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Psychedelic medicines are very likely going to change treatments for many mental health and psychiatric conditions. This is because these medicines work as adjunct therapy using just one or two doses instead of requiring weeks, months, and years of daily medicines. Perhaps more importantly, psychedelics create physical changes in the brain that last. And these changes provide long-lasting benefits. What people remember about their experience taking these medicines are most commonly the sense of connectedness they experience, emotional breakthroughs, and mystical experiences. Recent research indicates that a mystical experience along with emotional breakthroughs and a sense of connectedness are predictive of the long term beneficial changes seen with psychedelic use.

Long-term Psychedelic Effects

Virtually all research studies are done to see if medicines like MDMA or psilocybin help in treating conditions like PTSD, depression, or substance abuse disorders. Because these medicines work so well and so fast, the treatment phase in these studies is typically several weeks to months. Follow-up is commonly a few months to a year or two. There are studies, however, that have measured the success of depression or PTSD treatment out to several years. However, there are no truly long-term follow-up results. Part of this is because research on psychedelics only resumed with any frequency in the last decade or so after a decades-long hiatus. The only decades-long looks at psychedelic medicine effects come from surveys of those who used psychedelics for recreational or spiritual purposes.

Long-term Psychedelic Effects

How Important Is the Psychedelic Spiritual Experience?

As research into psychedelic medicines progresses, researchers are trying to understand just what it is about psychedelics that makes them effective in treating PTSD and depression which are major risk factors for suicide. For example, could a drug be synthesized that causes the growth of neuronal connections in the brain but does not cause hallucinations? Could a drug be created that resulted in mindfulness, reduced depression, positive changes in personality, and reduced anxiety without the person immediately experiencing a sense of connectedness and a clear emotional breakthrough?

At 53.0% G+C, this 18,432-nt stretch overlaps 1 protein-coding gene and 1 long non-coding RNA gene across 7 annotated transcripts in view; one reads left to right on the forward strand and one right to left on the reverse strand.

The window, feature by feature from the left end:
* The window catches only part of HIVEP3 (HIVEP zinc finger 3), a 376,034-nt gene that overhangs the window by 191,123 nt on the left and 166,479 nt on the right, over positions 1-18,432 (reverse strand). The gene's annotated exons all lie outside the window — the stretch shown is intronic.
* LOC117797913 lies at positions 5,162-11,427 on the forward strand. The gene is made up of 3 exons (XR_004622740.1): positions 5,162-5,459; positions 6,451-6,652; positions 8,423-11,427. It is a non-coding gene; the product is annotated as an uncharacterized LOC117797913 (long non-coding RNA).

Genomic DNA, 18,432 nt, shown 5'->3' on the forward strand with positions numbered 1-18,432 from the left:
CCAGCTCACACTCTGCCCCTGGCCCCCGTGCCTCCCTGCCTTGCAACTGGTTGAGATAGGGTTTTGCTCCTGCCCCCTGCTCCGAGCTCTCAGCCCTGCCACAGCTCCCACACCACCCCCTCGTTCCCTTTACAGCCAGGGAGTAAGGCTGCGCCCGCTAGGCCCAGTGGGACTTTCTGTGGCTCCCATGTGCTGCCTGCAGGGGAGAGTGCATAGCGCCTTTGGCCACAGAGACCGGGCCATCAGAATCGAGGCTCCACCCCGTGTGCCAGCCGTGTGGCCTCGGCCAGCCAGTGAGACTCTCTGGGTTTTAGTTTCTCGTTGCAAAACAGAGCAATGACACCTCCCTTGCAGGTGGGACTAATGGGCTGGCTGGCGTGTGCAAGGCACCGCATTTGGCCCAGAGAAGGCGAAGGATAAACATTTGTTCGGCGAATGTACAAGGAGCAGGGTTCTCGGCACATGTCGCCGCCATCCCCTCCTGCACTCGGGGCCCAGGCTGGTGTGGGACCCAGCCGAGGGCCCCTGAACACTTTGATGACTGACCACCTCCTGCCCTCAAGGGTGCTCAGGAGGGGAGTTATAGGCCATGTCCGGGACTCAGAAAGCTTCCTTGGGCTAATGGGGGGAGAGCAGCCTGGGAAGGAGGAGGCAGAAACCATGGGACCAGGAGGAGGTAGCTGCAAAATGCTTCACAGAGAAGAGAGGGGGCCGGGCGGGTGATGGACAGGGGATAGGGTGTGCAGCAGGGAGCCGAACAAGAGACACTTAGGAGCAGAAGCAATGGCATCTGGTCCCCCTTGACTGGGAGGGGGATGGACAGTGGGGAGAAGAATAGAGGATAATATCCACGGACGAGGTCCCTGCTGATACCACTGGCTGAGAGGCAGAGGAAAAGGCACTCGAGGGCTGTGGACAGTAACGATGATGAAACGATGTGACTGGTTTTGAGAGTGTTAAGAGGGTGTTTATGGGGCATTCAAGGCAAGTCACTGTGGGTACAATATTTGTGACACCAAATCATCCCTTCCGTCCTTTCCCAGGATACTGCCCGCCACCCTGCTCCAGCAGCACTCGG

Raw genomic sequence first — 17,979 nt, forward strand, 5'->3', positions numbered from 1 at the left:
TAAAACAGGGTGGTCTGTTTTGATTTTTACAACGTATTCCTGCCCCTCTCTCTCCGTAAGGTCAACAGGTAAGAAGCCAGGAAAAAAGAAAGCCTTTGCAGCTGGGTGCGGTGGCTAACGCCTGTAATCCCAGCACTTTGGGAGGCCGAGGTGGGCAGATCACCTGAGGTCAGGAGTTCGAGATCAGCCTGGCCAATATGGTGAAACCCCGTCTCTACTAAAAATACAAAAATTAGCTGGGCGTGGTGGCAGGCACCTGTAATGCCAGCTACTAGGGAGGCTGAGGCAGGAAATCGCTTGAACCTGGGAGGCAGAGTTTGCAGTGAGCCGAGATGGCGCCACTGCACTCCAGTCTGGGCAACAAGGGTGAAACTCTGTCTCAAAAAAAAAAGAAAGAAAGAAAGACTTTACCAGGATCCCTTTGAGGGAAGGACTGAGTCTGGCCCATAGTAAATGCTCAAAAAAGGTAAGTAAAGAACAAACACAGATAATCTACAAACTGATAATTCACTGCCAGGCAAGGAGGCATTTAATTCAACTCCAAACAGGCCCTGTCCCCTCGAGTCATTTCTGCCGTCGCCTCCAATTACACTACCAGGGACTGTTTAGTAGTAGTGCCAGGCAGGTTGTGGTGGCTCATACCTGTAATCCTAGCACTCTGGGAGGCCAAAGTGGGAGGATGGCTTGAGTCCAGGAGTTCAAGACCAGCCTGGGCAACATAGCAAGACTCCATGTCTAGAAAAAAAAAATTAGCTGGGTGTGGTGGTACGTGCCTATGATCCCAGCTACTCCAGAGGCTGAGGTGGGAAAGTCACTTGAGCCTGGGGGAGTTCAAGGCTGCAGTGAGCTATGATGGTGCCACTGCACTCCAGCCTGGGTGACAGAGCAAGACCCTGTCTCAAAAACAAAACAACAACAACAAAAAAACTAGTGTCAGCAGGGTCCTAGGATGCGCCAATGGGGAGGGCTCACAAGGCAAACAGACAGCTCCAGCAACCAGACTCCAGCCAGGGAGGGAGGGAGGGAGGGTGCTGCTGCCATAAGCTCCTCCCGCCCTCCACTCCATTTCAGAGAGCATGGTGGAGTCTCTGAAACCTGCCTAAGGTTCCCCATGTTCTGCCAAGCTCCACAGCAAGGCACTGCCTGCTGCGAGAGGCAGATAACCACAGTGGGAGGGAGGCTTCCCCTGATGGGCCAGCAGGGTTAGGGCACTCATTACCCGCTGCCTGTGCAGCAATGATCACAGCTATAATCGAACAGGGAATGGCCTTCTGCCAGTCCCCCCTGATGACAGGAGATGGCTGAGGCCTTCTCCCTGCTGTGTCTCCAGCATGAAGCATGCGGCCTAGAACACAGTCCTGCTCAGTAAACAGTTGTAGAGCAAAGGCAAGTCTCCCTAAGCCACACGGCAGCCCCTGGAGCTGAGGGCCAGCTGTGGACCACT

At this point, no one knows if this sort of drug is possible. What we do know is that people whose lives are changed for the long term by taking a psychedelic medicine are virtually always people who experienced profound emotions when they take a psychedelic medicine. Spiritual or mystical experiences, emotional breakthroughs during treatment, and a profound sense of connectedness are all strong predictors of long-term positive results from taking psychedelic medicines.

How Changes in the Brain Happen

Once upon a time it was believed that there were the neurons and neural connections in the brain and there were thinking and emotions that occurred within a static and stable network, much like a set of telephone lines. Then scanning of the brain with CT scans, PET scans, MRI scans and the like changed that way of thinking. These devices let doctors see where the brain is active as people think, act, and have emotions. What psychiatrists learned using these tools as they treated their patients is that thinking and emotions can change the brain and its wiring. When a person exercises their muscles can grow. When a person uses part of their brain a lot, the nerve connections grow.

How Changes in the Brain Happen

The amygdala is a brain control center for fear. It is essential for human life that we recognize when something is dangerous and react to that something. The amygdala as a processing center helps us do that. Unfortunately, there are times when the amygdala gets constantly stimulated, responds by reinforcing its nerve connections, and does its job in excess. This is what goes on in PTSD when a person tries to recall and sort out a traumatic past event. The amygdala gets aroused and creates so much fear and confusion that the person is unable to get out of a feedback loop of recall and fear.

Fear-related nerve pathways dominate. Those pathways that would help rational thinking are not used and atrophy. Here is where psychedelics help. They reduce the power of the amygdala, give the person the ability to recall past trauma and deal with it, and help build healthy new nerve connections.

A critical insight at this point is that the mystical or spiritual experience, the sense of connectedness, and the emotional breakthrough seem to be essential for long term changes to happen. Not only is the physical growth of more neurons important but the experience that the person goes through appears to create healthy new pathways that endure.

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